Develop Your Career with Professional Communication

Whether you’re applying for a new job, just starting off in your career or are an established professional, the way you communicate matters. Written communication can become sloppy and unprofessional if we aren’t careful. Here are a few tips to ensure you’re communicating professionally within the work place or when applying for a new position.

Email Etiquette

Professionals consistently communicate through email in the workplace. Emails can be sent to other colleagues, leadership and also to clients, so email requires a professional tone. Here are key elements to include in your emails to ensure they are profession and well-organized.

  • Subject Line – Tell the reader why you are writing or what you are writing about. This should be a summary of the purpose of your email in a few words.
  • Greeting – Address your recipient formally, unless you know them very well. Use a salutation, such as “Hello Mr. Jones” or “Good morning, Ms. Andrews” to begin your email politely and professionally.
  • Structure your email – Break up large blocks of text to improve readability. Be concise and direct, as long emails can become hard to read.
  • Closing – Conclude your email with a clear call to action that tells your recipient what you want them to do next. You might ask to schedule a conference call, for a RSVP or a general response. Include your full name and essential contact information.

When you have written your email, read through it before sending to make sure you don’t have any misspellings or have grammatical errors.

Impress with Your Cover Letter

A cover letter can be the most important part of your job application for some hiring managers. Showcase why the employer should hire you and stand out above all other candidates. Here are few key things to include in a cover letter to improve your communications.

  • Include the Hiring Managers name. Avoid general salutations like “to whom it may concern.” The cover letter should be customized to the employer and people you want to work with.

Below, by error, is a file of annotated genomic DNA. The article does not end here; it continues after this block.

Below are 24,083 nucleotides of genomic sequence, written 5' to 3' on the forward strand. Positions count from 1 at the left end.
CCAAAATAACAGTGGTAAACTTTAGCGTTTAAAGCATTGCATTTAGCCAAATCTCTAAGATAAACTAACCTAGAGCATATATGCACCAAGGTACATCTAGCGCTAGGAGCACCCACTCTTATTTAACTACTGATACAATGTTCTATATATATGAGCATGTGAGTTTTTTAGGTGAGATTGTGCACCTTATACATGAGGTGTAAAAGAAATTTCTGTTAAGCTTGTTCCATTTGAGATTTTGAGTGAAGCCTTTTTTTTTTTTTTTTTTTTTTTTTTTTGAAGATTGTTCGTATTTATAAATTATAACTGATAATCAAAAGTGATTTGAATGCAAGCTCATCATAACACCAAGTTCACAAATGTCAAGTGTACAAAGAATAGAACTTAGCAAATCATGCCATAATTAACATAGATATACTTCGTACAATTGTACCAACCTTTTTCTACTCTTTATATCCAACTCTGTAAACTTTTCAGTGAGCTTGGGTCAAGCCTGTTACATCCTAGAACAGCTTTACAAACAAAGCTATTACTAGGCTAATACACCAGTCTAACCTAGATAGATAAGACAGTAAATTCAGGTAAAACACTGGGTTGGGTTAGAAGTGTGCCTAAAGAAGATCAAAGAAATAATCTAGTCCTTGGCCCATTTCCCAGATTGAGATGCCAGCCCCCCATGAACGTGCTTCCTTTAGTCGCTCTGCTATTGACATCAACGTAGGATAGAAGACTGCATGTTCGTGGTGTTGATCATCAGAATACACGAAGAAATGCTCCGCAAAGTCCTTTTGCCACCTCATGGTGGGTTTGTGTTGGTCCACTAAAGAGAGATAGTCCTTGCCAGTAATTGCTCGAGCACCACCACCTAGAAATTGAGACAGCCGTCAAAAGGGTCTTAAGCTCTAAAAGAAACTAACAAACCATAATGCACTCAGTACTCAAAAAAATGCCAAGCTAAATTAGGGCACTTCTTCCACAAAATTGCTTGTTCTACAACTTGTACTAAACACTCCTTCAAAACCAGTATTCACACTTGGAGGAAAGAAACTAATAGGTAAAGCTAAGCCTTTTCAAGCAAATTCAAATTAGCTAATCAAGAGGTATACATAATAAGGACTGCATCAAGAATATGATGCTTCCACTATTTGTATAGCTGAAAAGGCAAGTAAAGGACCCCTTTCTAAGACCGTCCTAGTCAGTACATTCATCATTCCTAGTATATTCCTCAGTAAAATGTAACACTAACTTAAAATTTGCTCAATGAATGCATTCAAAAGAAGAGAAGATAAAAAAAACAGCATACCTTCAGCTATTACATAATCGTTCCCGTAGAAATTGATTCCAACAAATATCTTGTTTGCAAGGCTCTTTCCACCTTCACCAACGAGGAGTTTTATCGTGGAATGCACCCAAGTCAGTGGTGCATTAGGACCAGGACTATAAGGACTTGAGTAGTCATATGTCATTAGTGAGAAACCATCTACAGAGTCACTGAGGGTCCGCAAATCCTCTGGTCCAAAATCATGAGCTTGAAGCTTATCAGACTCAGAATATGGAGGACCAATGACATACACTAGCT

• Introduce yourself in the very first sentence of the cover letter. Highlight your excitement about the organization you’re applying to, the passion for the work you do or your past accomplishments.
  • Expand on the bullet points in your resume to paint a picture of your experiences, and show off why you’re a perfect for the job.
  • Write in the organization’s “voice.” Spending time reviewing the website and social media channels can help you get a sense for the organization’s tone, language and culture which you will want to mirror in this cover letter.

Once you’ve written your cover letter, review to make sure you haven’t missed any spelling errors. Read the letter aloud to make sure the sentence structures are correct and that it all flows together.

Follow Up with a Thank You Email

After an interview, send a thank you email to those individuals who interviewed you. This should be a brief email describing your appreciation for those who spent part of their day getting to know you. Utilize the steps listed under Email Etiquette listed above to make sure your email is professionally written, but here are few ways to make sure a thank you response impresses your interviewer.

  • Use their name correctly. Make sure the spelling is correct!
  • Open the email by saying thank you. Mention the specific job you’re applying for and express your gratitude for the opportunity to interview.
  • Reiterate your interest, goals and experience. Note the goals that were especially important to the person you spoke with. Connect that goal to your interests and past experience.
  • Include your contact information. Invite the recipient to reach out to you if they have any other questions.

In general, keep your written communications positive and polite. Use a professional tone that suits the organization you’re working with, and avoid any slang. Write complete sentences that are direct, yet informative. Properly executing a cover letter or email shows that you’re professional and an effective communicator. These are aspects that future employers will appreciate and recognize when applying for a new position or building your career within an organization.

Interested in building a career in public accounting? Learn more about LvHJ and check out our open positions.


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